Radiologist Heather Sher, writing for The Atlantic:
In a typical handgun injury that I diagnose almost daily, a bullet
leaves a laceration through an organ like the liver. To a
radiologist, it appears as a linear, thin, grey bullet track
through the organ. There may be bleeding and some bullet
I was looking at a CT scan of one of the victims of the shooting
at Marjory Stoneman Douglas High School, who had been brought to
the trauma center during my call shift. The organ looked like an
overripe melon smashed by a sledgehammer, with extensive bleeding.
How could a gunshot wound have caused this much damage?
The reaction in the emergency room was the same. One of the trauma
surgeons opened a young victim in the operating room, and found
only shreds of the organ that had been hit by a bullet from an
AR-15, a semi-automatic rifle which delivers a devastatingly
lethal, high-velocity bullet to the victim. There was nothing left
to repair, and utterly, devastatingly, nothing that could be done
to fix the problem. The injury was fatal.
Update: Asha Rangappa:
This is a must-read. It illustrates why the NRA is so reluctant to
allow the CDC to research gun violence as a public health issue:
The facts would be devastating.
In the same way that it is lunacy that the U.S. doesn’t allow the ATF’s gun-tracing division to use computers for searching gun records, it is sheer lunacy that the Center for Disease Control is forbidden to research gun violence. Lunacy.
Picking the Latter ★
Alexandra Petri, in an op-ed for The Washington Post:
There are certain sorts of people whom we once thought we should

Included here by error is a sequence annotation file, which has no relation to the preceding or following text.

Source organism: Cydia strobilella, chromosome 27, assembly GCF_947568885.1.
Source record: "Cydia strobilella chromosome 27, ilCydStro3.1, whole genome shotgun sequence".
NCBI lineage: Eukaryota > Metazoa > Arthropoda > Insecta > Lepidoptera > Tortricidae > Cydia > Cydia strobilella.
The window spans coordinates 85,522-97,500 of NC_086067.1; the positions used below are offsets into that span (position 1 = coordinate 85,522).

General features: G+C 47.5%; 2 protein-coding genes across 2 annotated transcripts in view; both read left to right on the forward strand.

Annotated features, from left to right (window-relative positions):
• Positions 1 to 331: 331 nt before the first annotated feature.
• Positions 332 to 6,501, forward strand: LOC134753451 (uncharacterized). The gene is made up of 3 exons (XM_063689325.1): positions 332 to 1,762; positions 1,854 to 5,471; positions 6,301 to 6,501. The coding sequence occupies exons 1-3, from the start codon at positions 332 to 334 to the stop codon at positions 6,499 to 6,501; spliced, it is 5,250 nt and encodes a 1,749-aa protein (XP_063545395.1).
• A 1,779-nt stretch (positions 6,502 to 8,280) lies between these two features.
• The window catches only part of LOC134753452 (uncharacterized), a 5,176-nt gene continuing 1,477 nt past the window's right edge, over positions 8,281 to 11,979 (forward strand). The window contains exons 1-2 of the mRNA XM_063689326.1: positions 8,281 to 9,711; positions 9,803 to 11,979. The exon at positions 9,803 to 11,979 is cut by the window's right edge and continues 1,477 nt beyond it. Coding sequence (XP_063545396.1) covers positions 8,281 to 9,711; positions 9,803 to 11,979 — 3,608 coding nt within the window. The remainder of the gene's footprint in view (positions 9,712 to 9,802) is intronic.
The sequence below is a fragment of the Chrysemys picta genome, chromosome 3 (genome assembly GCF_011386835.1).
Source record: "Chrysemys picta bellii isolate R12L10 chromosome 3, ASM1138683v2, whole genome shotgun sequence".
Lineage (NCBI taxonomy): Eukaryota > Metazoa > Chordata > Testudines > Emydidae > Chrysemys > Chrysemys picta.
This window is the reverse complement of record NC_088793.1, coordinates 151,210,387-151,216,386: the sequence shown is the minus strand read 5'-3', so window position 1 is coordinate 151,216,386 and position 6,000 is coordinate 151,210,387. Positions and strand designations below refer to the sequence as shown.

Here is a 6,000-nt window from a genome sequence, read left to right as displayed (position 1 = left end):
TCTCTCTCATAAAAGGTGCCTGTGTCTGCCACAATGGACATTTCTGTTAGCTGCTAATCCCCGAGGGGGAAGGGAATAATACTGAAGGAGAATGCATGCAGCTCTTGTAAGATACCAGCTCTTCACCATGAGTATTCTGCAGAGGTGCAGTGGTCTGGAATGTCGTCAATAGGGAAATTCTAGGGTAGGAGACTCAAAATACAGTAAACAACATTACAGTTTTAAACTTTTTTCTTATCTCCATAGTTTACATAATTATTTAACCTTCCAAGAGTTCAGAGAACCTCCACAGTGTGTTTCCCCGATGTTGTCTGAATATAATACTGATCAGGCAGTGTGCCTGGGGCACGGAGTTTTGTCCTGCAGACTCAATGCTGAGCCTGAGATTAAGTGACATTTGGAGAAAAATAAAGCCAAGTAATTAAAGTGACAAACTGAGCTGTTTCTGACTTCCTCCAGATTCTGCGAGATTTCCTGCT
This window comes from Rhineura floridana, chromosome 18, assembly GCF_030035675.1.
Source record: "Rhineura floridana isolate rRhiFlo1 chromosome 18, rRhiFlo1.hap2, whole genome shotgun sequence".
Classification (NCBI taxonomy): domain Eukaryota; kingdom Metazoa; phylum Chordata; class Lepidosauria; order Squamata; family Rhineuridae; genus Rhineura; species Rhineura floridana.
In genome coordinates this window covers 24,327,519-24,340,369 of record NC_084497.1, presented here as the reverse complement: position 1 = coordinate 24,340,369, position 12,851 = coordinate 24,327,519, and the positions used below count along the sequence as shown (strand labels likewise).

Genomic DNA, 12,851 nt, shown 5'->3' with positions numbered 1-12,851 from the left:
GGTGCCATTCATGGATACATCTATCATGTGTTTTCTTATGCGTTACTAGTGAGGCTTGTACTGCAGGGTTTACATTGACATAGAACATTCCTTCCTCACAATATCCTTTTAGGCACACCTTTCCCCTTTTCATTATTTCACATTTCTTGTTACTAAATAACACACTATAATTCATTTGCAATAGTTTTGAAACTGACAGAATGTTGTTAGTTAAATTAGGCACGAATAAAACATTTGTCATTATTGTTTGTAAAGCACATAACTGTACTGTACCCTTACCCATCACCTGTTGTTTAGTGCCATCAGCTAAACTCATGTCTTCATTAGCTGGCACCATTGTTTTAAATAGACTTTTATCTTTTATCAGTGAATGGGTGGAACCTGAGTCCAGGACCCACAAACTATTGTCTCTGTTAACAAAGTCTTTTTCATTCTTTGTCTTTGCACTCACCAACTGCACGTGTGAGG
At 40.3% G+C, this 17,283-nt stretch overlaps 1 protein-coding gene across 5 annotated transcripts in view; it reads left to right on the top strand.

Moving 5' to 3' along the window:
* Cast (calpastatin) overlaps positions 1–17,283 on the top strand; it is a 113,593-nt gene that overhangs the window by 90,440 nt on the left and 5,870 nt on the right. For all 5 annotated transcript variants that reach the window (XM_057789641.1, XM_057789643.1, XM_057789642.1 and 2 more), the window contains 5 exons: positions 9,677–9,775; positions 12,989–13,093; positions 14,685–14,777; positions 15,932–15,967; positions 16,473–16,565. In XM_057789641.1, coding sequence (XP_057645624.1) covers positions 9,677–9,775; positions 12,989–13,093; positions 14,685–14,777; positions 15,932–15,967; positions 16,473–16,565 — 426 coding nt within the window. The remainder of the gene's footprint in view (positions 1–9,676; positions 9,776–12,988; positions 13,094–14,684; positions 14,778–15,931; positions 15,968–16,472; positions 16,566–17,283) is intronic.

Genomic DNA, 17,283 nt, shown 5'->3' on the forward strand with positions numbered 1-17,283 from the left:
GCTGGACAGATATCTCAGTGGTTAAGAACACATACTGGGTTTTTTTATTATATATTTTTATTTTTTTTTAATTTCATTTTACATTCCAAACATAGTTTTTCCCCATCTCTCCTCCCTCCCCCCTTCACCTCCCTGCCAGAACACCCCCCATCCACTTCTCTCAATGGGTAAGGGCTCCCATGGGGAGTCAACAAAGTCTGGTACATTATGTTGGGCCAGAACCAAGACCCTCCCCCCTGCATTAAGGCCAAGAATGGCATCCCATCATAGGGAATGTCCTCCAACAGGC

give respect and space to. Gold Star mothers. Gold Star fathers.
The victims of unthinkable tragedies, in the few days after those
tragedies. But that was when they had the grace to be silent and
let us determine, for ourselves, the moral of what they had lived
through. That was when they did not demand that we take
Now, if you don’t want to hear from any more high schoolers
traumatized by gun violence, then you either decide to try to
create a world where high schoolers are not traumatized by
gun violence, or decide to create a world where you do not
have to listen to the high schoolers. It looks like we’re
picking the latter!
The Life and Death of Twitter for Mac ★
Rene Ritchie had me and a few special guests on his show to talk about the late great Twitter for Mac. Forget about the fact that I’m on it — I’m really intrigued by what Rene is doing with this show and the video format.
Bloomberg: ‘Apple in Talks to Buy Cobalt Directly From Miners’ ★
Jack Farchy and Mark Gurman, reporting for Bloomberg:
Apple Inc. is in talks to buy long-term supplies of cobalt
directly from miners for the first time, according to people
familiar with the matter, seeking to ensure it will have enough of
the key battery ingredient amid industry fears of a shortage
driven by the electric vehicle boom.
The iPhone maker is one of the world’s largest end users of cobalt
for the batteries in its gadgets, but until now it has left the
business of buying the metal to the companies that make its
I am assuming this just means Apple is buying out/taking over an existing cobalt brokerage or two, just to have total control over the whole process, as opposed to sending Jeff Williams out to the mines with suitcases full of cash.
But this idea feels very Apple-y: one of the keys of the Cook/Williams operational success has been staying a few years ahead of the curve for in-demand resources, like the deal they made to secure ample supply of flash storage back in 2005, which they announced just weeks after Apple unveiled the first iPod that used flash storage instead of a hard drive.
Inside the Federal Bureau of Way Too Many Guns ★
Jeanne Marie Laskas, writing for GQ in 2016:
“It’s a shoestring budget,” says Charlie, who runs the center.
“It’s not 10,000 agents and a big sophisticated place. It’s a